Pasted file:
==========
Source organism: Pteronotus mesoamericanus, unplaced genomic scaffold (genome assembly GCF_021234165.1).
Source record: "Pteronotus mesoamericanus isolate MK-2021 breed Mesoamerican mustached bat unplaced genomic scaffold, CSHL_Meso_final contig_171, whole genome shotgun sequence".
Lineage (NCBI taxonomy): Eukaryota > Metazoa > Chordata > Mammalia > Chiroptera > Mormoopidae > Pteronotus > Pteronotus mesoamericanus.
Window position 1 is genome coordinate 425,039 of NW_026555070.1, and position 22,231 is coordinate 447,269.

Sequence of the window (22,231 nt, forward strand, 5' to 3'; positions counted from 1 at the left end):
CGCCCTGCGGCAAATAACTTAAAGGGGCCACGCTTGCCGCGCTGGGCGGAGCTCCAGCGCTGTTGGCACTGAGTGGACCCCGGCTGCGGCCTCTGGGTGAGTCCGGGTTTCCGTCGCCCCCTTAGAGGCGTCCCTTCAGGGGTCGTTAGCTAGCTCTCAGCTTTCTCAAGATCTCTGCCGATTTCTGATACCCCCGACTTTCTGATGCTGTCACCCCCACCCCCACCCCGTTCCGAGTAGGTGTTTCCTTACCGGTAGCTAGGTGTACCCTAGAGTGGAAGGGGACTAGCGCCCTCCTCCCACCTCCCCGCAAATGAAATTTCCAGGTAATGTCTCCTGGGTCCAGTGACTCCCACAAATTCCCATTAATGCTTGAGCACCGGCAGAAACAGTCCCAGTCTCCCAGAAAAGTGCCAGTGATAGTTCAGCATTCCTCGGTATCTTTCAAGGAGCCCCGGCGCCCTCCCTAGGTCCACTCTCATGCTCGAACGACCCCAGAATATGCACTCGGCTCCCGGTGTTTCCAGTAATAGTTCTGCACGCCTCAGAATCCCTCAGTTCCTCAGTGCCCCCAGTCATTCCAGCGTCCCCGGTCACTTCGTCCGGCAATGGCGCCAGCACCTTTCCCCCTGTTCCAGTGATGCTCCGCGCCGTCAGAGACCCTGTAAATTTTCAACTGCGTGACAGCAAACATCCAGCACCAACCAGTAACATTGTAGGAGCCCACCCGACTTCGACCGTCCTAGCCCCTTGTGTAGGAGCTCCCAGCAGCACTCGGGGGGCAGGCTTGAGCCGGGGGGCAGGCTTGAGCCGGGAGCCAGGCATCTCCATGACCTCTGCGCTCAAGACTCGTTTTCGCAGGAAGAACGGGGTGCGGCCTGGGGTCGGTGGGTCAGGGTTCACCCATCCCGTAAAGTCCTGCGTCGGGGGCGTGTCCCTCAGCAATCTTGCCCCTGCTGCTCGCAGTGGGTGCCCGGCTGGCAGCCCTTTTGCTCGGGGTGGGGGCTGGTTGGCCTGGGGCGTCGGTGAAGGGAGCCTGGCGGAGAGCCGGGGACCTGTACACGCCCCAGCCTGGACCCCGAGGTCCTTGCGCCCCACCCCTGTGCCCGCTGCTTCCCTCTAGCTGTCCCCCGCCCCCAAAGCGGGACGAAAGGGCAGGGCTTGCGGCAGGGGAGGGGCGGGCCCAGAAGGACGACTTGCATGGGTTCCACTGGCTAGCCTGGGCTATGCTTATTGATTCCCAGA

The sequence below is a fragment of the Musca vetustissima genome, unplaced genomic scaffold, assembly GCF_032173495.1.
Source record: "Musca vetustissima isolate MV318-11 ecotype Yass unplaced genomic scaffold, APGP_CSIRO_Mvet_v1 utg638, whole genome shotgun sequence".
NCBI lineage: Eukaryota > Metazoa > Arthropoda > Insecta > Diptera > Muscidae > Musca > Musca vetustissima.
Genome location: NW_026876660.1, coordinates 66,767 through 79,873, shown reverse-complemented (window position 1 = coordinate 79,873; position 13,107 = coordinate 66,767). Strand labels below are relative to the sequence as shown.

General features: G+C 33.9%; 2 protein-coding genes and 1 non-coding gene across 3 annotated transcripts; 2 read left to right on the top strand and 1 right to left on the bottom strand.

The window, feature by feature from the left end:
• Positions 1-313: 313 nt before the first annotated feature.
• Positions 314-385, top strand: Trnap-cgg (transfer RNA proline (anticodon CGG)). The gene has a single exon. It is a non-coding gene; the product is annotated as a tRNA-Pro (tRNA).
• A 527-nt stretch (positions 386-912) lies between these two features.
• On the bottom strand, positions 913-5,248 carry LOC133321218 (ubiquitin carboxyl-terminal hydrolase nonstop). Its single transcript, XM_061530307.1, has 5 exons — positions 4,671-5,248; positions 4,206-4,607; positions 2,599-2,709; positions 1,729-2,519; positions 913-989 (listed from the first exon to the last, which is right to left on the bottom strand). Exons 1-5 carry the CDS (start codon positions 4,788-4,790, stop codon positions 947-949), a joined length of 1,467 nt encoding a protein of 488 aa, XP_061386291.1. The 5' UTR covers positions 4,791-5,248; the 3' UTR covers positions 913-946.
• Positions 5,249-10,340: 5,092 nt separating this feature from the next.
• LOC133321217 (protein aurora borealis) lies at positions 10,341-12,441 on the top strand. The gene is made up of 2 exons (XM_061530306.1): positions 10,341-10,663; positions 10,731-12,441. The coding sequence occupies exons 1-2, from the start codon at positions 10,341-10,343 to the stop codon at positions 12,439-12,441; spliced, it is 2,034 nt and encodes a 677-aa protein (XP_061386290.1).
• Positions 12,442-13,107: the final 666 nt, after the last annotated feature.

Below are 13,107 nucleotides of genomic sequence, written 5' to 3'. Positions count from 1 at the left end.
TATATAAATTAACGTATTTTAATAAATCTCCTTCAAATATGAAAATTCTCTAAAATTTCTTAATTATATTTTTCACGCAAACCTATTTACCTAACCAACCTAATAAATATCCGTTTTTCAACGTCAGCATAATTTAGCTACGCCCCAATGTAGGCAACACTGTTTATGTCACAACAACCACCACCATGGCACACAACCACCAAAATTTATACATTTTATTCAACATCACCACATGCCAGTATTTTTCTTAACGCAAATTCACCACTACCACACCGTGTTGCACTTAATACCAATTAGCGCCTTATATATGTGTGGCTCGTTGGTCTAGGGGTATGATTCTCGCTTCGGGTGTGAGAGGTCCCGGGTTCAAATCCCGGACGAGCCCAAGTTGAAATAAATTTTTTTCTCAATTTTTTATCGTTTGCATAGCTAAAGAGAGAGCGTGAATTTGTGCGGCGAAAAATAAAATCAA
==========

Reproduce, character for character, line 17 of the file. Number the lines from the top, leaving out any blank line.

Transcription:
• Positions 5,249-10,340: 5,092 nt separating this feature from the next.